Extending the MRCA of a TG through Clusters

A Segment-ology TIDBIT

Triangulated Groups (TGs) are one way to group your Matches – grouping Matches who share overlapping DNA segments with each other. The DNA segment represented by a TG, is passed down to you from one of your parents, and from more distant Ancestors on that side. As we find Most Recent Common Ancestors (MRCAs) with Matches in a TG, we begin to learn which ancestral line passed down the TG segment – a Common Ancestor.

Clustering is another way to group your Matches – grouping Matches who share other Shared Matches with each other. The Matches in a Cluster also tend toward a Common Ancestor.

The companies where Triangulation is possible generally do not have many robust Trees. And so the TGs do not have many MRCAs. AncestryDNA has many robust Trees and a ThruLines tool that determines many Common Ancestors (CAs) , but does not provide the DNA data needed for Triangulation.

Is there a way to combine the best of both worlds? I think there is. TGs and Clusters should be grouping on the same thing – an ancestral line – a Common Ancestor. When a TG and a Cluster clearly have some of the same Matches, I think the deeper MRCAs in the Cluster, can be imputed to the TG.

This is another method of Walking The Ancestor Back (WTAB) in a TG. You already have a TG with some MRCAs along the same line. The Most Distant Common Ancestor (MDCA) in a TG usually represents a couple, one of whom passed down the TG segment. The next generation back has only two possibilities: the paternal or maternal side of the MDCA.

The MRCAs in a Cluster aligned with the TG provide a strong clue in reinforcing and extending the CA for a TG.


[22AP] Segment-ology: Extending the MRCA of a TG through Clusters TIDBIT by Jim Bartlett 20191118

Ahnentafel 37P – Breaking Through a Brick Wall

This is the first in what may be a series of Ancestor Stories that have been made possible by DNA.

Background on Thomas NEWLON, Ahnentafel 36

This story starts on firm ground with my ancestor, Thomas NEWLON (my Ahnentafel 36). I have solid evidence of Thomas NEWLON. We have 3 matching Y-DNA kits from men who descend from him and his father which prove his NEWLON line, at least back to his father, James NEWLON. The Y-DNA Haplogroup is R1b1a2.

Per the Personal Property Tax Lists (PPTL) of Loudoun Co, VA, Thomas NEWLON is listed 1788-1802 (adjacent to his father James). If we assume that he was, say, 19 in 1788 (many fathers cheated a year or two on their son’s age to avoid paying taxes from the 16th birthday), his birth year would be 1769. This is a good “fit” as his parents, James NEWLIN and Catherine BENNETT were married 7 Apr 1768 in Chester, PA. The NEWLONs in this part of PA were Quakers. At a Warrington Monthly Meeting on 11 Jun 1768 James NEWLAND was disowned for marrying out. I don’t have any records for the next 20 years (until the 1788 Loudoun Co, VA PPTL). Many say some of Thomas’s siblings were born in Culpeper Co, VA, but I’ve not seen any such records. In any case, I have the records showing Thomas NEWLON was living in Loudoun Co, VA from 1788 to 1802.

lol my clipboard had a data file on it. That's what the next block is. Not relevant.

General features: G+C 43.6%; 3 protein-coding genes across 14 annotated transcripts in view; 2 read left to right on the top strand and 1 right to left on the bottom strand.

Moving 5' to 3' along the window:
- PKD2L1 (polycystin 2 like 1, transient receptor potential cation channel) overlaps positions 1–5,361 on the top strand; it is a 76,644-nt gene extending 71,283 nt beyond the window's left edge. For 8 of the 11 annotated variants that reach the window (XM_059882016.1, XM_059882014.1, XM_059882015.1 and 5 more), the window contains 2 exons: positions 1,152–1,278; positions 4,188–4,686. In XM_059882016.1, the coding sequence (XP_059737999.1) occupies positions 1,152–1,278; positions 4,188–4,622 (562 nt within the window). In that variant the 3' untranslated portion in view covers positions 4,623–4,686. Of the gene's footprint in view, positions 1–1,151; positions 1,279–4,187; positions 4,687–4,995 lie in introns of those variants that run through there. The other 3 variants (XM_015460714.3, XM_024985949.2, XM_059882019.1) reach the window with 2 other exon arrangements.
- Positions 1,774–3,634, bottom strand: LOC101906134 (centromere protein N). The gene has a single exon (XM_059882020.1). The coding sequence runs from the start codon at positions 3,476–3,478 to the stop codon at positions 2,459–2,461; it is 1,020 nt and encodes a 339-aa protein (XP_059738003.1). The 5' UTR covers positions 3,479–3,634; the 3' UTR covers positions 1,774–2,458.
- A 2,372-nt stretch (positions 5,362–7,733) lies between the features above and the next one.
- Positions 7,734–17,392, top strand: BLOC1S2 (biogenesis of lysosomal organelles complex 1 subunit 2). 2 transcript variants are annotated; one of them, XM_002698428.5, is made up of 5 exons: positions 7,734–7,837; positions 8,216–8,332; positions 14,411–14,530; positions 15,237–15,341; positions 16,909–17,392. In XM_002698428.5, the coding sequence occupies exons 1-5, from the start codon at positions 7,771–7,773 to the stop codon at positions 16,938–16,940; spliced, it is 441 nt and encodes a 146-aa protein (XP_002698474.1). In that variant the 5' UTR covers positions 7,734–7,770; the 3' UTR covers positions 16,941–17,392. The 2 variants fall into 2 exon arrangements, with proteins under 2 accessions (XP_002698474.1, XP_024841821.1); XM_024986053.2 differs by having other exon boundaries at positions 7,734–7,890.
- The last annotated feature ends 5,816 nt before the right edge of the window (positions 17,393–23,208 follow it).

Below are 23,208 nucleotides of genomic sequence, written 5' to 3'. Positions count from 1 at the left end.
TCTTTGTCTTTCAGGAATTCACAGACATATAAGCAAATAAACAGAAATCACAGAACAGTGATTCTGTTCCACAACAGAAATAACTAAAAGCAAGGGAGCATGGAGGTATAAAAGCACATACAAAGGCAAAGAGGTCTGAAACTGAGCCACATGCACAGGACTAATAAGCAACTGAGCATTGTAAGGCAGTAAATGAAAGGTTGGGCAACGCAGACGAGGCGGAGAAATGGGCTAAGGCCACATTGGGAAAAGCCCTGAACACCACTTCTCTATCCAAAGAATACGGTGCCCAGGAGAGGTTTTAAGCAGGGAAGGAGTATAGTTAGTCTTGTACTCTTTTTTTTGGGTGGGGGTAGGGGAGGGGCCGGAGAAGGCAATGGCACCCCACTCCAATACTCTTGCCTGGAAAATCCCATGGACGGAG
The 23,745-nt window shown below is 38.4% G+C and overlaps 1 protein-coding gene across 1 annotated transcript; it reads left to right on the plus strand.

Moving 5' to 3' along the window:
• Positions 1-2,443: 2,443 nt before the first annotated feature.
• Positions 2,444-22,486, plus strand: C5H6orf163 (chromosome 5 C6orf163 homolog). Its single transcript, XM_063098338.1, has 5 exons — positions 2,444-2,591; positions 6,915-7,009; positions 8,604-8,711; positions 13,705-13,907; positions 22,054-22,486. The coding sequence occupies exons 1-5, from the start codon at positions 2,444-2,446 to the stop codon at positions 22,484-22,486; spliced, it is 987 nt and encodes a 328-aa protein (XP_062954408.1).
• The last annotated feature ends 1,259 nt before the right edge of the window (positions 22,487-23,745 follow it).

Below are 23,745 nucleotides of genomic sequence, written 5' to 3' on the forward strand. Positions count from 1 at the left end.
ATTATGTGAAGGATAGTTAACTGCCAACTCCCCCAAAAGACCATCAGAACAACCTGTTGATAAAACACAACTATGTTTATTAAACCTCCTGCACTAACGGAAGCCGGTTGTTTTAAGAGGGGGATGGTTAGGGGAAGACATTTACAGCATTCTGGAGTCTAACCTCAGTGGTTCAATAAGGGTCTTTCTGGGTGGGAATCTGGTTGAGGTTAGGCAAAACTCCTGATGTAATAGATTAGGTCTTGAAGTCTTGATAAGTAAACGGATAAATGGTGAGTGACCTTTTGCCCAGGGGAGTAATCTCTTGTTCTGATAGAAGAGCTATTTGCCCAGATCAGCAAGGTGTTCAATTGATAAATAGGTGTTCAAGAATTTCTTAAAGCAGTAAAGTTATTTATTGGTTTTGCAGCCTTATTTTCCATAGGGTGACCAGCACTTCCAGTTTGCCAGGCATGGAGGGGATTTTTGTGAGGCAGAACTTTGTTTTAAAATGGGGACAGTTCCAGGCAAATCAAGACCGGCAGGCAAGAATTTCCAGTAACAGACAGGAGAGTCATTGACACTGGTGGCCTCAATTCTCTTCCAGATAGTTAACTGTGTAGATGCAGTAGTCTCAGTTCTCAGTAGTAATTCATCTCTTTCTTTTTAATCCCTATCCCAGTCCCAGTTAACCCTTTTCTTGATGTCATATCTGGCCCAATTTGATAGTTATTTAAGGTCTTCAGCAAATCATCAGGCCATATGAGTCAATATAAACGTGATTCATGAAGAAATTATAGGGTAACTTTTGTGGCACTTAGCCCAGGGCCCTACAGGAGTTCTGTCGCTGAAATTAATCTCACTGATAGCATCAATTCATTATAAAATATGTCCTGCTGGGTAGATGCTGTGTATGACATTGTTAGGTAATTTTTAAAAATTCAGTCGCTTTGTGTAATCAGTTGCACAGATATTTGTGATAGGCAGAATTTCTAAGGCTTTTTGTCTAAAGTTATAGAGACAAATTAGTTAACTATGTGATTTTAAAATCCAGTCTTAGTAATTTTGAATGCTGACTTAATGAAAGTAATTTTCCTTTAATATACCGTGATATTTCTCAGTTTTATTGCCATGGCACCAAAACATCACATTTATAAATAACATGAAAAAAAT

Thomas NEWLON’s eldest child was Cecelia, who was born 3 Aug 1793 per her obituary. This means that Thomas married someone probably in 1792, and almost certainly in Loudoun Co, VA where he was living. Let’s say his wife was born in 1774, and married at age 18 – not uncommon for that time period. We have several pieces of later evidence that her family was also living in Loudoun Co, VA at that time and at least up until about 1810.

From his 1813 Will, Thomas NEWLON’s first four children were Cele [Cecelia] 1793, William 1795, John 1798 [my ancestor] and Sarah 1800 – the birth years from other evidence. In 1802 Thomas NEWLON is listed on the PPTL of both Loudoun Co, VA and Harrison Co, VA, so it’s safe to assume this family of six, moved to Harrison Co, VA in 1802.

Thomas NEWLON is in the Harrison Co, VA PPTL from 1802 to 1813. Thomas wrote his Will on 7 Jul 1813, and the 1814 PPTL listed: Thomas NEWLON (heirs). His will had specific instructions for his first four children, and named three more children and wife Sarah. All seems in order… Except for the Harrison Co, VA 20 Jul 1805 marriage record for Thomas NEWLON and Sarah POWELL. And it turns out Sarah was the widow Sarah POWELL – her maiden name was Sarah STROTHER (daughter of Reuben STROTHER and Susannah BARTLETT) and she had married 17 Apr 1787 in Loudoun Co, VA to Henry POWELL who died c1804. Sarah POWELL is in the Harrison Co 1804 PPTL and “Henry POWELL heirs” are listed in the 1805 PPTL. Sarah brought 5 to 7 POWELL children to the NEWLON household when they married in 1805. What a packed house…